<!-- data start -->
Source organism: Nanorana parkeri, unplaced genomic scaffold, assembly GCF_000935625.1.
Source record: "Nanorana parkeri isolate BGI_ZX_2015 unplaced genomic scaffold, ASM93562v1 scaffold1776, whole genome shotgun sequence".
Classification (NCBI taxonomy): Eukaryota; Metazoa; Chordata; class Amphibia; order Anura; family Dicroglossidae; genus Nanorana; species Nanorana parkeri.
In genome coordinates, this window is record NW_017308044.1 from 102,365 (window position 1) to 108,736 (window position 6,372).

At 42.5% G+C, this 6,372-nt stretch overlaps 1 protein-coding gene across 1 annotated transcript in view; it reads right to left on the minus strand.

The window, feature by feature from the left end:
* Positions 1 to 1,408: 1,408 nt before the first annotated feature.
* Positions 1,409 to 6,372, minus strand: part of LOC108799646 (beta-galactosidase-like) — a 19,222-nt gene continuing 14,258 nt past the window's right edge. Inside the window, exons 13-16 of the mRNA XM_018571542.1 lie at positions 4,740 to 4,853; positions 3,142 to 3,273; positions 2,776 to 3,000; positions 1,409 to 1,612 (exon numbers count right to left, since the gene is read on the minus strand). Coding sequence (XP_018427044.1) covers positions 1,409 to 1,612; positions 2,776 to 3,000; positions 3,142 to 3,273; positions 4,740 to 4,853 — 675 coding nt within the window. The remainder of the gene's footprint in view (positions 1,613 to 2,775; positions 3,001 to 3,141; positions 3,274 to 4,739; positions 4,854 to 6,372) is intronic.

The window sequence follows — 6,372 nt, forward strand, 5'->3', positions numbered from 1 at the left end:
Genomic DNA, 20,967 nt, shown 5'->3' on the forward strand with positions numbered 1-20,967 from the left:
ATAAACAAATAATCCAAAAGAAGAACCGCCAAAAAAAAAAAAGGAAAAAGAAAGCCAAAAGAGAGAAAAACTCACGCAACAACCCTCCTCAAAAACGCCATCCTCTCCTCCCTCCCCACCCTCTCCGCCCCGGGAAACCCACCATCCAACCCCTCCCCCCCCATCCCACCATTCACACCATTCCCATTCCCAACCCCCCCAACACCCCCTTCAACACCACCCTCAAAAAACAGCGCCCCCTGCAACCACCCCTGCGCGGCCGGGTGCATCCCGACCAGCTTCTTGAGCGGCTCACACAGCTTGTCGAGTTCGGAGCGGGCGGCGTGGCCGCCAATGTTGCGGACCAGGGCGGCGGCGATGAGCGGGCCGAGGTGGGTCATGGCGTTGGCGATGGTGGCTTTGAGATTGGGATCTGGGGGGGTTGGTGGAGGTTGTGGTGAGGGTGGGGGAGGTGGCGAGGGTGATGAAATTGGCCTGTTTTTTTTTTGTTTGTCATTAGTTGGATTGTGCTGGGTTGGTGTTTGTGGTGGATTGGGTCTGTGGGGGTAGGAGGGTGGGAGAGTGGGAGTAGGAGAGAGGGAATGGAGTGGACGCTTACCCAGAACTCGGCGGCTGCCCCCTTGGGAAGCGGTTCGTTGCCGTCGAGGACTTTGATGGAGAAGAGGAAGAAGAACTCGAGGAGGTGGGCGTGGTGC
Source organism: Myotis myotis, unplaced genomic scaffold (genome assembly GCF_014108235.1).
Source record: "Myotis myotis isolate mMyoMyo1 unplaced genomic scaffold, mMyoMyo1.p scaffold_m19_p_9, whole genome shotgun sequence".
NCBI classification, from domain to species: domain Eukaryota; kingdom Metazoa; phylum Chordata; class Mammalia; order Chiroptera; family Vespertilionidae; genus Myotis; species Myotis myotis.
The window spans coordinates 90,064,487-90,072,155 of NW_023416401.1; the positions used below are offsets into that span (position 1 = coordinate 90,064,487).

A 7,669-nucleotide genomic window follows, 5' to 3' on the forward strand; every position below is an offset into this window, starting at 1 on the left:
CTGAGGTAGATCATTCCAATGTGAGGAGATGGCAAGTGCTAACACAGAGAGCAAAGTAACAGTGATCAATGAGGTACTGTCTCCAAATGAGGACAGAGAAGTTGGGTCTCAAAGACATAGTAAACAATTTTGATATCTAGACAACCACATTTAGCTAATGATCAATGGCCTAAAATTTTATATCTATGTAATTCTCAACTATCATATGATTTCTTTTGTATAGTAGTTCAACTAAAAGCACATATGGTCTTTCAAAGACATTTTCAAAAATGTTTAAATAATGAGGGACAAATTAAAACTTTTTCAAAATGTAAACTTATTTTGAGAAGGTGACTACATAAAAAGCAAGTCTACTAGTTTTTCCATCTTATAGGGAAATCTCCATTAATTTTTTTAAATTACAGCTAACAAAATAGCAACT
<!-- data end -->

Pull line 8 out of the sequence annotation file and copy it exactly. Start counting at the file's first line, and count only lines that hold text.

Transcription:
* Positions 1,409 to 6,372, minus strand: part of LOC108799646 (beta-galactosidase-like) — a 19,222-nt gene continuing 14,258 nt past the window's right edge. Inside the window, exons 13-16 of the mRNA XM_018571542.1 lie at positions 4,740 to 4,853; positions 3,142 to 3,273; positions 2,776 to 3,000; positions 1,409 to 1,612 (exon numbers count right to left, since the gene is read on the minus strand). Coding sequence (XP_018427044.1) covers positions 1,409 to 1,612; positions 2,776 to 3,000; positions 3,142 to 3,273; positions 4,740 to 4,853 — 675 coding nt within the window. The remainder of the gene's footprint in view (positions 1,613 to 2,775; positions 3,001 to 3,141; positions 3,274 to 4,739; positions 4,854 to 6,372) is intronic.